Dark restaurant alters appetite and eating

We often assume that our appetite depends on how much food we’ve eaten, but a new study conducted in a completely dark restaurant has demonstrated that we don’t feel any more full if secretly slipped extra large portions of food. What we see, it seems, plays a big role in how hungry we feel. The […]

A gut reaction to moral transgressions

The Boston Globe has an excellent article on whether ‘gut feeling’ emotions, particularly disgust, are the unrecognised basis of moral judgements and social customs. It’s an in-depth feature article that gives a great overview of the idea that social judgements may have an emotional basis, and, more controversially, that this tendency may have developed as […]

Scientists go rafting

The New York Times has an odd feature article on how a group of cognitive scientists went into the ‘wilderness’ supposedly as part of a “quest to understand the impact on the brain of heavy technology use”. As far as I can make out, though, the entire story is ‘scientists go rafting’. No research was […]

A series of famous cases

BBC Radio 4 have just started a new season of Case Study that looks at some of the most famous and important cases in the history of psychology. The first is on HM, and although there’s nothing in the programme that’s particularly new about the science of memory, it does give a much fuller account […]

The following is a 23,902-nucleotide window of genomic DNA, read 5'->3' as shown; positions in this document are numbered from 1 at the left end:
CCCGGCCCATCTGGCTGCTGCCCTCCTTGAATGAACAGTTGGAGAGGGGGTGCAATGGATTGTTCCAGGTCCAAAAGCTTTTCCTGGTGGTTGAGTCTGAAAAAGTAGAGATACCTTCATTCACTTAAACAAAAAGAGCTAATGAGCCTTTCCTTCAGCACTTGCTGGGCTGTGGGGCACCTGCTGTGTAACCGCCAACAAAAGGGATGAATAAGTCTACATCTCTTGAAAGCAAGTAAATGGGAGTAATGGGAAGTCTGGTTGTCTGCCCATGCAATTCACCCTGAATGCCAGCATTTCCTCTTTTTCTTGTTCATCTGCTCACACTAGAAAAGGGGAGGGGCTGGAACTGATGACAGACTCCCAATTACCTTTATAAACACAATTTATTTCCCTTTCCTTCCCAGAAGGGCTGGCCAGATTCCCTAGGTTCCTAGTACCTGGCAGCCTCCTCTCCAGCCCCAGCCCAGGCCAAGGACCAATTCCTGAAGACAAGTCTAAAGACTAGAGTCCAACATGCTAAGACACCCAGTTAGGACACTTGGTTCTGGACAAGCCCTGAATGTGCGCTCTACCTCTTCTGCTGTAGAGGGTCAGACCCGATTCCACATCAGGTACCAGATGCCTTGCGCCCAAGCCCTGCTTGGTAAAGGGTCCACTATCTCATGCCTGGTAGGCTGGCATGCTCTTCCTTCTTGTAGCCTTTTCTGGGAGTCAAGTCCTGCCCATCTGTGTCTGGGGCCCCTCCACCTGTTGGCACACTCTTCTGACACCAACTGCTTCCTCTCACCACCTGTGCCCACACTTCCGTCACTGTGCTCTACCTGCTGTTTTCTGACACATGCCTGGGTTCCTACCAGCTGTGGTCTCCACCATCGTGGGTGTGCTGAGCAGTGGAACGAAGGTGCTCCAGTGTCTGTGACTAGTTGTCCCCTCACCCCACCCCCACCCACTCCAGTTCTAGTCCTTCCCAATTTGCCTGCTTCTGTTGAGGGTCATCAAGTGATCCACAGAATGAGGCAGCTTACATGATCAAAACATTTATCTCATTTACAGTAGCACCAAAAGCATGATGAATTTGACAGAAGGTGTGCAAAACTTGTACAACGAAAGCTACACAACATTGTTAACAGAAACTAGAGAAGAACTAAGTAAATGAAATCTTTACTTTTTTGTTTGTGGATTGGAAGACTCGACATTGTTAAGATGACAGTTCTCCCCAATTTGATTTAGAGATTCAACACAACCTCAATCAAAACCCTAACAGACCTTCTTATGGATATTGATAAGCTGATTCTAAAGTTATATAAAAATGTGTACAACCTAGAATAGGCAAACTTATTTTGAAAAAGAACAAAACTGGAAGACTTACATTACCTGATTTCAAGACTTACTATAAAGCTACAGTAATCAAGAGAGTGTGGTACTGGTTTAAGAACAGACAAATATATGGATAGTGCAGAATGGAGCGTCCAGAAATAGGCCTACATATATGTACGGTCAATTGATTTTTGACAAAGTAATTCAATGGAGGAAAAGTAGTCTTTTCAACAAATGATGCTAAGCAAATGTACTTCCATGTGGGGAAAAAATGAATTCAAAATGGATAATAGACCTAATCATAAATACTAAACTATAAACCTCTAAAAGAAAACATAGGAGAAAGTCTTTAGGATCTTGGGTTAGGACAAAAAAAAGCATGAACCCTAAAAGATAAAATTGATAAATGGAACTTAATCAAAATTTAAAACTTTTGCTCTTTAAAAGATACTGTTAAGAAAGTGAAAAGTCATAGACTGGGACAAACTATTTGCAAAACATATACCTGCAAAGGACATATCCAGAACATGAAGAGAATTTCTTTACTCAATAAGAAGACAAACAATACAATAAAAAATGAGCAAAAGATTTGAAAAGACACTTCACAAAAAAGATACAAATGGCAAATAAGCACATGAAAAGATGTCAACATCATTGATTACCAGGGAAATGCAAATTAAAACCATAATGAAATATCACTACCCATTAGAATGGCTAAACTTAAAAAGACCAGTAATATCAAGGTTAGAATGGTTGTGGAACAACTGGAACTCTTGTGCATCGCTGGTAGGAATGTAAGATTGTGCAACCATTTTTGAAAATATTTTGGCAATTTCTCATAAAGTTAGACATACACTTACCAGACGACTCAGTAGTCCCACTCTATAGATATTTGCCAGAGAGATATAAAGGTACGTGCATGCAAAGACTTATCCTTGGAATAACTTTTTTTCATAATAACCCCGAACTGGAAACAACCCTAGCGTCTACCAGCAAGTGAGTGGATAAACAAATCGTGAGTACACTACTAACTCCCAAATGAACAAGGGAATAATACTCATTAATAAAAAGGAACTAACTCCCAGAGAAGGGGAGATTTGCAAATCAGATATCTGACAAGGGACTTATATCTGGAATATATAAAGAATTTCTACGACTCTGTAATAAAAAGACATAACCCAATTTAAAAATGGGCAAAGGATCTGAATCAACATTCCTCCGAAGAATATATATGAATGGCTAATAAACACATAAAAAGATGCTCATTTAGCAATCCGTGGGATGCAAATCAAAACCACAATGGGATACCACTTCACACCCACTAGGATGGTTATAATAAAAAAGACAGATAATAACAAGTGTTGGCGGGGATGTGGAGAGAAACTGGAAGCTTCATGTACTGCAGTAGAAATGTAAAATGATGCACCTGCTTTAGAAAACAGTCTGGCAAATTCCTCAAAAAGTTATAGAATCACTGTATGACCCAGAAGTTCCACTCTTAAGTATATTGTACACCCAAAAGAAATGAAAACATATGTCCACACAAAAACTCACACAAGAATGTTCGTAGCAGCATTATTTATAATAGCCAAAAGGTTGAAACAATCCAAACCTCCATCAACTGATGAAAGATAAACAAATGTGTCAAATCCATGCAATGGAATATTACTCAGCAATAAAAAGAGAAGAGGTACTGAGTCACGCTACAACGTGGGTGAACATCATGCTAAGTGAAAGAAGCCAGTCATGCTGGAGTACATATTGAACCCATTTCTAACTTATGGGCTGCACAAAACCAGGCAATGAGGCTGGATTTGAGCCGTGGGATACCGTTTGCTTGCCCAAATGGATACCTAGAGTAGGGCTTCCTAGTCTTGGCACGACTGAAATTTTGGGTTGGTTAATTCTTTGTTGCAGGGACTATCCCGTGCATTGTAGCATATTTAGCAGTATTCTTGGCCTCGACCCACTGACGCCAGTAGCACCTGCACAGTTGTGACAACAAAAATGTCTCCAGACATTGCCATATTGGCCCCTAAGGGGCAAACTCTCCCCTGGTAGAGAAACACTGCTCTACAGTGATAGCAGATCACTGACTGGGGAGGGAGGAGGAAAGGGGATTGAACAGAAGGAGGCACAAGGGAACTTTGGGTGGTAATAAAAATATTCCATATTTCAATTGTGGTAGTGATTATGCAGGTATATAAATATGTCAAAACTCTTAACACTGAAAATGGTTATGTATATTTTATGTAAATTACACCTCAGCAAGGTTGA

How power corrupts

The Wall Street Journal examines how positive psychological attributes are associated with people gaining power and why these exact same attributes might be eroded once people have achieved a certain level of influence. The piece looks at studies that show, contrary to popular belief, that sly and social devious people are less likely to be […]

2010-08-13 Spike activity

Quick links from the past week in mind and brain news: NPR has an excellent short piece on when we became ‘mentally modern’ and began to use symbolic thought. The awesome Neuroskeptic covers a mind-boggling new study that reported the use of anti-depressant and quit-smoking drug bupropion to treat Starcraft addiction in South Korean teens. […]

Disease epidemic kills without contact

The excellent Providentia blog covers a previously under-recognised psychological danger of disease epidemics: increased suicides in unaffected people. A recently published study looked at how the suicide rate changed during the SARS epidemic in Hong Kong, which claimed almost 300 lives between November 2002 and August 2003, finding that it prompted greater levels of self-harm […]

Phantom third arm appears on the chest

Phantom limbs are usually sensations that appear after an arm or leg has been amputated, but one case reports a phantom limb that appeared as an additional arm extending from the middle of the chest – despite all of the limbs being completely healthy. The patient, reported in The Journal of Neuropsychiatry and Clinical Neurosciences, […]